The second New Zealand v South Africa Test starts in a few hours. I’ll actually miss the first part of it, I’m going out of town for a couple of days, but I’ll be sorry to do so. South Africa were frustrated by the rain at Dunedin, but they did themselves no favours and ought to be kicking themselves about that. Ideally for South Africa that would translate into coming out all guns blazing in the next Test, but I’m not sure it will. They looked very flat before the close on day four and with the added disappointment of the rain their heads may go down. This is, bear in mind, almost the exact same team who responded to a disappointing draw against England by losing by an innings, then responded to another one by winning by an innings. It’s pretty hard to say how they’ll respond here, but I’m leaning towards a positive reaction.
New Zealand should be positive too. Taylor and McCullum batted reasonably well in a high pressure situation on the fourth day, although very little of that pressure was being actively applied by the South African bowlers. Still, they got to stumps in a good enough position that some were suggesting that the rain may have robbed them of a chance of victory. I don’t think that’s true, Taylor and McCullum would have had to get at least another 100 or so of the remaining runs, but they did at least go out of the match on a positive note and can have cause for optimism. Tim Southee has also been dropped which looks like an excellent decision. He has not really performed since very early in his career and would be a fairly unremarkable county bowler in England. New Zealand had trouble turning pressure into wickets in the second innings of the first Test and a large partnership ensued. If they can avoid that in the second Test, they do look like they have the ability to bowl South Africa out cheaply.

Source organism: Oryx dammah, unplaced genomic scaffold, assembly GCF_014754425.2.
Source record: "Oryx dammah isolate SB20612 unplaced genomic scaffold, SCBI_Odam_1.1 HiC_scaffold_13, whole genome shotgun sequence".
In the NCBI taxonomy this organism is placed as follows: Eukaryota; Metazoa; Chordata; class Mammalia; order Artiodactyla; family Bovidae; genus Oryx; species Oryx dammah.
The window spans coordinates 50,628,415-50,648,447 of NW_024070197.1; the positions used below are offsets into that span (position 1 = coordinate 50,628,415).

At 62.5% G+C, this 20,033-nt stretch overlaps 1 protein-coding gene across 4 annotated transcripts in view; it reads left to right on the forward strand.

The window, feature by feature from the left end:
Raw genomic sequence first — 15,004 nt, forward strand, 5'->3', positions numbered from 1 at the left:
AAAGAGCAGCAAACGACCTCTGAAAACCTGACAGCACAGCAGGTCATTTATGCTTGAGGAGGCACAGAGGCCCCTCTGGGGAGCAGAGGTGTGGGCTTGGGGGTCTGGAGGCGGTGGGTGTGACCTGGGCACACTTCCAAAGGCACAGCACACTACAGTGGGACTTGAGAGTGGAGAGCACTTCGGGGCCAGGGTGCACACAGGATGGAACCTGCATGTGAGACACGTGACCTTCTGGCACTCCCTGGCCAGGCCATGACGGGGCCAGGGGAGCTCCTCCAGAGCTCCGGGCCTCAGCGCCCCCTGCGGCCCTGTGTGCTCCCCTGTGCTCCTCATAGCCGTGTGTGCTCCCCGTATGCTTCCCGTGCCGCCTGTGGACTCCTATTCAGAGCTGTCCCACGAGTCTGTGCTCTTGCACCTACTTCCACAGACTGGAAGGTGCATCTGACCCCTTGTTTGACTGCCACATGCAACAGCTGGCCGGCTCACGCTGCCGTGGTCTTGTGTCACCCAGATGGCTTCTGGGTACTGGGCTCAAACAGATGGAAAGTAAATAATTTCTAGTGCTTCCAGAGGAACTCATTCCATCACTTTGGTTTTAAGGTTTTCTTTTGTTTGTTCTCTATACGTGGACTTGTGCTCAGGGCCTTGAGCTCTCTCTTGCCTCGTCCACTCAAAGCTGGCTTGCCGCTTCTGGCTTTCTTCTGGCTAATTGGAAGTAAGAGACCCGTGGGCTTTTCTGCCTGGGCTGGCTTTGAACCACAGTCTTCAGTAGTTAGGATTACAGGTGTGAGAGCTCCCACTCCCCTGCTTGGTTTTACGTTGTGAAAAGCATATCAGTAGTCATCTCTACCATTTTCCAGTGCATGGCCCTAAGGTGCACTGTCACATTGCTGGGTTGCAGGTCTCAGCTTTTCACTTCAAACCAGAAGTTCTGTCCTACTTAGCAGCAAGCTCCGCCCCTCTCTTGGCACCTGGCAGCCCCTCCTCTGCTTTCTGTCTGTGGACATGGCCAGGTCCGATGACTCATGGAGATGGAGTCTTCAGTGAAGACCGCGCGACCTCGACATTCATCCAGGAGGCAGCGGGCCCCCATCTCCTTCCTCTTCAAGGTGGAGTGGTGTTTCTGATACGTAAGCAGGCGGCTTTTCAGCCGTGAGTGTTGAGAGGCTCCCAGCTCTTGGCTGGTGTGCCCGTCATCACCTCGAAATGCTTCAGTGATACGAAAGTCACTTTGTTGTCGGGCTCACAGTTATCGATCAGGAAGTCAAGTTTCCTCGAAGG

I’ve also seen a lot of rubbish about who has the ‘momentum’. It doesn’t matter. Look at the last two Ashes series: in 2009 Australia had the momentum after Headingley and proceeded to lose badly at the Oval. In 2010/11 it was even worse, England had the momentum after Adelaide, but then lost at Perth giving Australia the momentum. Australia were then promptly bowled out for 98 at the MCG and went on to lose by an innings. Sometimes teams will string wins together (usually when they are simply better than the opposition) and sometimes series will go back and forth. Forget ‘momentum’.
Ultimately, I think Steyn, Philander and Morkel will be keen to atone for their performance in the final session at Dunedin and will go after the batsmen much like they did in their first spell of that innings. New Zealand batted reasonably well in Dunedin, but I expect South Africa to step up a bit more and make life very difficult for them. The Kiwis are an improving side and should do enough to keep the match interesting, but I think South Africa will take a 1-0 lead.